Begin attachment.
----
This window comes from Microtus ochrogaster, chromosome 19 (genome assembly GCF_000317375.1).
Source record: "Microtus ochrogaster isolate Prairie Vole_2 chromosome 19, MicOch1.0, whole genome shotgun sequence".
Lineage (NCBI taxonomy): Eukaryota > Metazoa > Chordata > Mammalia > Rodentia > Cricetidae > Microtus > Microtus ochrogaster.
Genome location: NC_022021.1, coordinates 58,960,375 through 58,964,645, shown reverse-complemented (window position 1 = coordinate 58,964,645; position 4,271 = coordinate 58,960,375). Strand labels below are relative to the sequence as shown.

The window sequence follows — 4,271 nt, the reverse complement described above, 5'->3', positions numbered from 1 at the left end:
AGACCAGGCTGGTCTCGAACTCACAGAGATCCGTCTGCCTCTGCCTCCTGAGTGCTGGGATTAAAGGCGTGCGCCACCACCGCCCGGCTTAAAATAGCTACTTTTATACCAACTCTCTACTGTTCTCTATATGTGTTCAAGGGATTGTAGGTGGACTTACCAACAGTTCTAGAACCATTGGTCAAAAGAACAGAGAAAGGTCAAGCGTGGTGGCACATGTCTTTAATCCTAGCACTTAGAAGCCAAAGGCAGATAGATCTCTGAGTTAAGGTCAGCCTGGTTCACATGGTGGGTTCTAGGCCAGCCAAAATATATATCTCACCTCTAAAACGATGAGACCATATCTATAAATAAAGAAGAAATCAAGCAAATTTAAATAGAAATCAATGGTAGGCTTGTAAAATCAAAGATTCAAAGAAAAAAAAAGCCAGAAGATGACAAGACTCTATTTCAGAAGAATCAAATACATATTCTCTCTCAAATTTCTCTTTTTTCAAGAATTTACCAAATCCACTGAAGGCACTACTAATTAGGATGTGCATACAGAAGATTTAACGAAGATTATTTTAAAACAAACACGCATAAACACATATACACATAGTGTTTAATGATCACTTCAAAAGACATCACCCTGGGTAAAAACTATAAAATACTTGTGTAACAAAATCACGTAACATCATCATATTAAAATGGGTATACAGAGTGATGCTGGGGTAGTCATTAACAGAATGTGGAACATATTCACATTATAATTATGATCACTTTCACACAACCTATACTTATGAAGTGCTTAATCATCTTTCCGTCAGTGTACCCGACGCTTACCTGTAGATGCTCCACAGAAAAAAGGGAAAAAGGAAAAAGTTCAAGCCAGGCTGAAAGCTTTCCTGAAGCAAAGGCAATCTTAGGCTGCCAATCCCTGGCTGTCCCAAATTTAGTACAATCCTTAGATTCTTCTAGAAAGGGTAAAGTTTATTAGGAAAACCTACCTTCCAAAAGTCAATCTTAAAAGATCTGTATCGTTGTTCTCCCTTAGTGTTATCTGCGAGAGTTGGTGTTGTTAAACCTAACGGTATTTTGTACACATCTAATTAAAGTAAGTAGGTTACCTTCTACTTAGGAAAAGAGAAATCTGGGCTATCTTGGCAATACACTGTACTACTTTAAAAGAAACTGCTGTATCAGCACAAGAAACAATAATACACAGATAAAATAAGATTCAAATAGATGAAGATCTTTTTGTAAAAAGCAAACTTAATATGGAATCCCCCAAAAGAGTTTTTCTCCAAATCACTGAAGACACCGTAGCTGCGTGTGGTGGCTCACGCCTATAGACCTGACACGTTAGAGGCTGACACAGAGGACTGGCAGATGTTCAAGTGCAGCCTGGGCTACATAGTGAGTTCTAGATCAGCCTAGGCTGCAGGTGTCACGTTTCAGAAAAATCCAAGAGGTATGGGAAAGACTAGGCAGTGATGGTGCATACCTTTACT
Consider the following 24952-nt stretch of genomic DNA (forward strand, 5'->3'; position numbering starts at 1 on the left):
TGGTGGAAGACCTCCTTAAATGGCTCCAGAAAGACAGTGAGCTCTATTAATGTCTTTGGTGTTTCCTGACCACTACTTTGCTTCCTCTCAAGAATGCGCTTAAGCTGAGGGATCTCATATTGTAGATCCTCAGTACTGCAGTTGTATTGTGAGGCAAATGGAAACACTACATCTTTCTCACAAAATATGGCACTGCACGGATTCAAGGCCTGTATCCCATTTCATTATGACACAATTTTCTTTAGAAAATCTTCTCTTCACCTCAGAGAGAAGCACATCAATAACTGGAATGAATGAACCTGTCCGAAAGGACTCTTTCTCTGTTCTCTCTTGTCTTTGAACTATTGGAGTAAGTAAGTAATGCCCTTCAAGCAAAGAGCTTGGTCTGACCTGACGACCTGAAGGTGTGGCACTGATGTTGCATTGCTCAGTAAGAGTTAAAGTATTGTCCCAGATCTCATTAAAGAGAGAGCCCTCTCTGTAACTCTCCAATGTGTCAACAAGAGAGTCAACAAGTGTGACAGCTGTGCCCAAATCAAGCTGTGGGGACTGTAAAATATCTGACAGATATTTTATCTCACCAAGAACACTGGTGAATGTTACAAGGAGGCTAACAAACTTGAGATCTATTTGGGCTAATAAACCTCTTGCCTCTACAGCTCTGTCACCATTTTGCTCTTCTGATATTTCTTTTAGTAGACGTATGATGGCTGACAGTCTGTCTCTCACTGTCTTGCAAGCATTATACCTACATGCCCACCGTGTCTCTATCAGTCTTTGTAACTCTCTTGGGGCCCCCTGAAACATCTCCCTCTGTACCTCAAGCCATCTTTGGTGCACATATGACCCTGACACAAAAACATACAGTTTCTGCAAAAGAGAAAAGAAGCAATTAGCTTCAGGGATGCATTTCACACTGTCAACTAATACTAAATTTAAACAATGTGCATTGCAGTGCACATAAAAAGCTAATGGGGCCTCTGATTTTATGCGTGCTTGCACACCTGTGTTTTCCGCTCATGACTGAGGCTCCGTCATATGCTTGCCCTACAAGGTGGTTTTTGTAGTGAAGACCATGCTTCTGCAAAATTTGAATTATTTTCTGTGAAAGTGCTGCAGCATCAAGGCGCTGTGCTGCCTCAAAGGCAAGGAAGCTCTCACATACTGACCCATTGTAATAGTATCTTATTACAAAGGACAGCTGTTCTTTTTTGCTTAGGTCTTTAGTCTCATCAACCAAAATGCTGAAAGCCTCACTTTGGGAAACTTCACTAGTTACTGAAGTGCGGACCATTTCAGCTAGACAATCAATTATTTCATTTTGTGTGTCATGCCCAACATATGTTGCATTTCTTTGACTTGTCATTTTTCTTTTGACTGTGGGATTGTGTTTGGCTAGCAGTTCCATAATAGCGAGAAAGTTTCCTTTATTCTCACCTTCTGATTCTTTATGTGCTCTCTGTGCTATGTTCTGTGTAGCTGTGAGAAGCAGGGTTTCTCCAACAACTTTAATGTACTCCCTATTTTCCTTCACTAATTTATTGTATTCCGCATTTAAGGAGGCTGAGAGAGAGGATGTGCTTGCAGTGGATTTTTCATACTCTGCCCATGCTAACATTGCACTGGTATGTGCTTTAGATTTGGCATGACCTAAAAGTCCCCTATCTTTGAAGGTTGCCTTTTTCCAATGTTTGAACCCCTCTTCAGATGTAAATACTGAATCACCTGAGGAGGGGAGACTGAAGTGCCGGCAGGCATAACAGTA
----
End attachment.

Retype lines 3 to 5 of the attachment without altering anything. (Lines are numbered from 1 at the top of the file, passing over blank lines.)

Lineage (NCBI taxonomy): Eukaryota > Metazoa > Chordata > Mammalia > Rodentia > Cricetidae > Microtus > Microtus ochrogaster.
Genome location: NC_022021.1, coordinates 58,960,375 through 58,964,645, shown reverse-complemented (window position 1 = coordinate 58,964,645; position 4,271 = coordinate 58,960,375). Strand labels below are relative to the sequence as shown.

The window sequence follows — 4,271 nt, the reverse complement described above, 5'->3', positions numbered from 1 at the left end: